In line with venture capitalist Marc Andreessen’s 2011 proclamation that “software is eating the world,” it may be appropriate to also add the corollary that “software is eating the insurance business.”

That's the gist of a post from Matteo Carbone, principal at Bain & Company, who asserts that the insurance sector is undergoing a profound change. Digital transformation has become a major challenge for insurance companies all over the world.

In his native Italy, he notes, telematics installations became an integral part of 15.5% of new policies and renewals during the third quarter of 2015.

For more proof, Carbone adds, follow the money. The insurance technology category “has seen investments of almost $2.65 billion coming in during 2015 compared with $0.74 billion in 2014.” The companies succeeding in this category are focusing on developing industry solutions around platforms and roles for various players across the insurance value chain. Companies from outside the traditional value chain, aside from carriers, agencies and brokers, are making their presence felt. An example may be telecommunications providers, who are designing and deploying the in-vehicle or in-fleet telematics systems that insurers are now embedding into their offerings.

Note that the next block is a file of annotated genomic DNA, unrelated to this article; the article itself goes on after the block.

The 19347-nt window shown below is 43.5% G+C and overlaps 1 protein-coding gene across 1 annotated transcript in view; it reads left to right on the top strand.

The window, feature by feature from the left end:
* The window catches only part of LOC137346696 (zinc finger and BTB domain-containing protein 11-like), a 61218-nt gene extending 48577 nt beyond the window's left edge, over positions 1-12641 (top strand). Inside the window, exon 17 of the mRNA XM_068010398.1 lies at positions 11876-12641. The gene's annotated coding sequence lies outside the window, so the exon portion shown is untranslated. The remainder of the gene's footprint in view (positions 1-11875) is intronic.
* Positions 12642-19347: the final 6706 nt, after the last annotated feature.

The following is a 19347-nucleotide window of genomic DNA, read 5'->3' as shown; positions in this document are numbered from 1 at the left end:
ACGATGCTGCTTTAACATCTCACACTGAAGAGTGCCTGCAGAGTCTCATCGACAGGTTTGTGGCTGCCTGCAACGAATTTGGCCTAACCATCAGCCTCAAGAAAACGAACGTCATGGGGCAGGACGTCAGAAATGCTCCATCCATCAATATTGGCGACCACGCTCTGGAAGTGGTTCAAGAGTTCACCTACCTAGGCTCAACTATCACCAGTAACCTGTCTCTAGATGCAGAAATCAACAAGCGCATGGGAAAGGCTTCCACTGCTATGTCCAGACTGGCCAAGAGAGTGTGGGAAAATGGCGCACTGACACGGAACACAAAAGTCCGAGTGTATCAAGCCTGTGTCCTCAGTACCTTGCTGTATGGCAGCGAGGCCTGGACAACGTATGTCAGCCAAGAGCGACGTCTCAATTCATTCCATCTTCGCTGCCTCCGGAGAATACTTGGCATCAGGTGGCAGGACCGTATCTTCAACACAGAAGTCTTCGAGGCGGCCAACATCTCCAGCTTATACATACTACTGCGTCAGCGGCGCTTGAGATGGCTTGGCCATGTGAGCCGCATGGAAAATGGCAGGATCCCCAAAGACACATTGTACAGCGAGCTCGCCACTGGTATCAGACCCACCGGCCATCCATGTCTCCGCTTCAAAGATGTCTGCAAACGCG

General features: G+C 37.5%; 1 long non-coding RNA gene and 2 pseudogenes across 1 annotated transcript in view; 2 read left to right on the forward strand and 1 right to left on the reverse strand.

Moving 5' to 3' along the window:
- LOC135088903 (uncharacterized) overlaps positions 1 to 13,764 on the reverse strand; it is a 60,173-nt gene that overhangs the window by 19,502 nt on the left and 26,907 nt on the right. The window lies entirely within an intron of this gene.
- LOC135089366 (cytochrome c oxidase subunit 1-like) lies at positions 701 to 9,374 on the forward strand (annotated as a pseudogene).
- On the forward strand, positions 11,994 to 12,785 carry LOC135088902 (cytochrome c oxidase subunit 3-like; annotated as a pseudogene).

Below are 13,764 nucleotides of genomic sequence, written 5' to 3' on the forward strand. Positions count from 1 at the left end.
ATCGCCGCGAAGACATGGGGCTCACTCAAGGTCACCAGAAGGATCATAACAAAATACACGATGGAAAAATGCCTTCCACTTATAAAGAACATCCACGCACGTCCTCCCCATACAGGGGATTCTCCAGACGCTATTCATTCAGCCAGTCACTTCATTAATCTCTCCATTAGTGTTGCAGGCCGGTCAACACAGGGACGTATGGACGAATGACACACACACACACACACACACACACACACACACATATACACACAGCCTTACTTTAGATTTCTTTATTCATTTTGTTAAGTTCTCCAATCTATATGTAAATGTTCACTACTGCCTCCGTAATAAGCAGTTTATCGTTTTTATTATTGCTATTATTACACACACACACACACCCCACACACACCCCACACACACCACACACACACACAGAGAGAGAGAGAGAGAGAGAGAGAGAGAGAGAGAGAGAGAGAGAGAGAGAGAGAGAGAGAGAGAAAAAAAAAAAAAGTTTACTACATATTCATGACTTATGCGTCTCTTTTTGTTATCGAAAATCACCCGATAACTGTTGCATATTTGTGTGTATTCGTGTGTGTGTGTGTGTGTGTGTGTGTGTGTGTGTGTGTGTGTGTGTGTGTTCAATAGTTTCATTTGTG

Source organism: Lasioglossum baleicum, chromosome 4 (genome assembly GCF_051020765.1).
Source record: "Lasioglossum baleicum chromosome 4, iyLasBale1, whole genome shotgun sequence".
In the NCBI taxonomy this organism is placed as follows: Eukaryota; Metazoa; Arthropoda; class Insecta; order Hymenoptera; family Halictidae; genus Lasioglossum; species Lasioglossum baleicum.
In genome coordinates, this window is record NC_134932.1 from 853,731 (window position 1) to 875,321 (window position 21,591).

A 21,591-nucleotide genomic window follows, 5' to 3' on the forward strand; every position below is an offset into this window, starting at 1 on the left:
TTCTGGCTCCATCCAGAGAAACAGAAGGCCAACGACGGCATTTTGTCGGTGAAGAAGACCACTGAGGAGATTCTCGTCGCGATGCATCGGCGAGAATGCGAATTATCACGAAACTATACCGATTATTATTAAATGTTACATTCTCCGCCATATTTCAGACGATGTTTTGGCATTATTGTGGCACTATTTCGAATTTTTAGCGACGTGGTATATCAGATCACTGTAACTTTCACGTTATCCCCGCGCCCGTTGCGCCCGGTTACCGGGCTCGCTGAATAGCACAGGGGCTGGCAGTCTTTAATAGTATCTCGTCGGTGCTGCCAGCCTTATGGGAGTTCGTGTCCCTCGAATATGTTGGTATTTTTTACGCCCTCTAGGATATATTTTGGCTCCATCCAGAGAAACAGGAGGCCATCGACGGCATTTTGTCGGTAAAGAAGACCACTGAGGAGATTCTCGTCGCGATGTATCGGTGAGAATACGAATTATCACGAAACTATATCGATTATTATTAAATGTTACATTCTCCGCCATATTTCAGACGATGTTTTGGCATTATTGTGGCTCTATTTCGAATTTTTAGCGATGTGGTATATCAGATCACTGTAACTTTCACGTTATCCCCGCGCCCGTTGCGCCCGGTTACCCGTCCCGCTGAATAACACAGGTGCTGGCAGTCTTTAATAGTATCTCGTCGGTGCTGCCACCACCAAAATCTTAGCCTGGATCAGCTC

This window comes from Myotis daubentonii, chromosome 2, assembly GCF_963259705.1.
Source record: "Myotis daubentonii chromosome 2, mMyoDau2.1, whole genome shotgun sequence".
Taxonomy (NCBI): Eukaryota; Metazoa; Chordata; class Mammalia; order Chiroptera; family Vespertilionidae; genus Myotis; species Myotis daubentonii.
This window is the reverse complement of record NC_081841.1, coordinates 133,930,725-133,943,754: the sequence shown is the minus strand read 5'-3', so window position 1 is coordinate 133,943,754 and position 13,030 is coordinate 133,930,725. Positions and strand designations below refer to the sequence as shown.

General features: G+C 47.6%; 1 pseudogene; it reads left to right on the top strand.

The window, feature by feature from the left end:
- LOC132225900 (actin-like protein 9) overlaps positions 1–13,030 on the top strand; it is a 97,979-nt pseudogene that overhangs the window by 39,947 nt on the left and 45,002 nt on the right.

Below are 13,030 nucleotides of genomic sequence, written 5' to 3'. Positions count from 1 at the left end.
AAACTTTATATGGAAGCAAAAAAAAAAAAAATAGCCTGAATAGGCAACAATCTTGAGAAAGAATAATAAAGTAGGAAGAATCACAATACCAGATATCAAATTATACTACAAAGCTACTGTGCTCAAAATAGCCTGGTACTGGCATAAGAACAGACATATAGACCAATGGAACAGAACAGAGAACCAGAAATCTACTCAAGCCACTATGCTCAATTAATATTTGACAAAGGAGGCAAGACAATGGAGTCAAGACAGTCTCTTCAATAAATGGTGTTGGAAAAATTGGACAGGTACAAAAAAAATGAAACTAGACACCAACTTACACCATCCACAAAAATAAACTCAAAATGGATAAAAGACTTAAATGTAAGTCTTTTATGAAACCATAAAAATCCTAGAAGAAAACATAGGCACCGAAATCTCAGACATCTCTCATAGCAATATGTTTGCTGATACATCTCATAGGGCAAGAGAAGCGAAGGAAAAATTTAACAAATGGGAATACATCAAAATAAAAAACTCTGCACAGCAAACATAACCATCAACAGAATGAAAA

“The lines between the classical roles of distributor, supplier (coming even from other sectors), insurer and reinsurer are getting blurred,” says Carbone. “In a scenario like this, the balance of power (and consequently the profit pool) among various actors is bound to be challenged and each one of them may well choose to collaborate or compete depending on context and timing.”

The key to managing and succeeding in this new era of digital insurance will be partnerships and ecosystems that extend well beyond the boundaries of insurance. This means working closely with established tech providers, as well as startups with new ideas. It may also mean collaborating with established companies outside the insurance sphere as well – perhaps a company such as GE, with its Predix real-time sensor systems for engines and equipment, could play a role. It’s noteworthy that GE, long considered a heavy equipment and appliance manufacturer, is now a huge player in the software business as well.

It’s only a matter of time until insurance companies emerge as software companies as well.

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